Thursday, June 19, 2008

Scribbling: Happy Ending

I love happy endings. Who doesn't? When the happy ending arrives, you feel as if the circle is complete, the story was fulfilling. You aren't left with disappointments and regrets.

A little over a month after I married Chris, we got "the phone call" on the morning I turned 25. It was my mother calling as she explained that my father was being transferred from the walk-in clinic to the ICU. The next couple weeks were a roller coaster of emotions ranging from anger and frustration at my father's stubborn bullheaded-ness to grief and loss at his pending death.

I remember sitting in a little consultation room with my mother and Chris as we heard from a doctor that they found a large tumor in his colon. We saw the pictures, heard the diagnosis. We knew the next steps, and we suspended our hope in the air above our heads, that once we knew the problem, they could fix it, and my father could live.

We had a happy ending. After surgery and months of chemo, my father went into remission, where he's stayed since. He exercises every day, and I think he enjoys his grandbabies more. I am more easy to forgive him his cantankerous personality, because I know how much I'll miss him when he's gone – I had to face that possibility in a real way before, and I know how deep my grief will be, how strong my attachment is.

Some people don't get happy endings. Before I met Chris, before I became a proofreader, I was a nanny to a lovely little girl and her family. I had the privilege to get to know the whole family, and I regularly babysat Claire's cousins, Isabel and Felix, two very delightful children who amazed me every time and drew me to them with their sweet, funny personalities.

I especially remember Felix, who, before his fourth birthday, told me that he'd love some throw pillows for his bedroom as a present... and maybe an accent lamp. He was a charming little boy who loved dress-up and Batman, Barbie and Spider-man. He was free with his affections, and everyone in his life loved him desperately, including me.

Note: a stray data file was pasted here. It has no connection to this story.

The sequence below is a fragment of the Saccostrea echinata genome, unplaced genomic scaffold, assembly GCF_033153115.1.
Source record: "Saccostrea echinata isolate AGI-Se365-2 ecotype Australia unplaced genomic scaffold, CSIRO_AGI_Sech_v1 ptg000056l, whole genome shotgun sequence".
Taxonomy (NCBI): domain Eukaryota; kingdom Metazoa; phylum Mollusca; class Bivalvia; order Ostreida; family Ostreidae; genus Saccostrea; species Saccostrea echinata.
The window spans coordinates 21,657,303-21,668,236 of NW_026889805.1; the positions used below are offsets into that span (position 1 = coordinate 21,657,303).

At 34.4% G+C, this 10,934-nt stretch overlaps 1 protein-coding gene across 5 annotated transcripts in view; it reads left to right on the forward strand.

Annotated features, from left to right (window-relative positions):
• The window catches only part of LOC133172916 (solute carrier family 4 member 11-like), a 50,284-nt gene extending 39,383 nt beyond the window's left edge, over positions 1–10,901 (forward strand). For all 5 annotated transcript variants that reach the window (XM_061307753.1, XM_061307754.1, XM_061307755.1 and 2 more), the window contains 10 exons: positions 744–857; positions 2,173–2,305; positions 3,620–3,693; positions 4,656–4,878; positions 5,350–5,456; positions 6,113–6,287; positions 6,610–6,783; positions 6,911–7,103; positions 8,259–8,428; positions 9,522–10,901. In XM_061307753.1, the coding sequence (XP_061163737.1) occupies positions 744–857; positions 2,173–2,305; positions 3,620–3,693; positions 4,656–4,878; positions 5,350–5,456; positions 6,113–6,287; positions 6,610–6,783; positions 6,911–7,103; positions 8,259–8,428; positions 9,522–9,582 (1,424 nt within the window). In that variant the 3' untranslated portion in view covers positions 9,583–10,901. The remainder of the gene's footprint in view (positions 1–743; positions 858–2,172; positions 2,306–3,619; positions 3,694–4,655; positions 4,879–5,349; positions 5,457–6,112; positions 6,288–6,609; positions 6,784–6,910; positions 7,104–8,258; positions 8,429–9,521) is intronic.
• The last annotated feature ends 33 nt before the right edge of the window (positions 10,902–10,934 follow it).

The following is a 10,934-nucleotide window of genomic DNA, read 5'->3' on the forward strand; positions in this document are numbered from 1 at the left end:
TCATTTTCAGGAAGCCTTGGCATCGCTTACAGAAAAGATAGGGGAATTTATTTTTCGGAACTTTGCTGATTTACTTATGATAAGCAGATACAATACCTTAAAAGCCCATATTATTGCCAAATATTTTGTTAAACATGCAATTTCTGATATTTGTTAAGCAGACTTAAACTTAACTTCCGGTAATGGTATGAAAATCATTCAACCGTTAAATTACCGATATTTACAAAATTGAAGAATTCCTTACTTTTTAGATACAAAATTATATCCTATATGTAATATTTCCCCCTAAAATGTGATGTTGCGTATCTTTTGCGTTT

Last summer, I received a mass email from Claire's father, letting people know that Felix was diagnosed with brain cancer. I hadn't seen him in three years, but his precocious smile and sparkling purity were immediately forefront in my mind. It wasn't fair. Not Felix. Please, not Felix. He's one of the special ones.

His mother has blogged their journey over the last year, and I've faithfully read along, my heart caught in my throat each time, loving to read of his bravery and strength, his courage and peace through everything. Like many pediatric cancer patients, he delights and cajoles the nurses and doctors, showing far more maturity than most adults would show in his situation. I've grieved silently with his family as the diagnoses became more dire, as the tumors that seemed to have been controlled in his brain spread to his abdomen, as he weakened.

Hopefully, he has one last summer. Last weekend, he and his mother were driven in a limo to the Milwaukee Brewers game, where he threw the first pitch and basked in the applause and joyous shouts of thousands of people. He continues to make beautiful paintings and other art projects, he loves his friends and his family, and he's doing what he's done since the day he was born – loving life with no apologies and no expectations.

Maybe we all have happy endings. Felix's happy ending is a legacy of peace and joy to everyone who knows him. My father's happy ending is a new understanding of how much we love him, how much he loves us. Happy endings may not always be full of life and sunshine, hugs and kisses; maybe all we can ask for from a happy ending is closure and peace.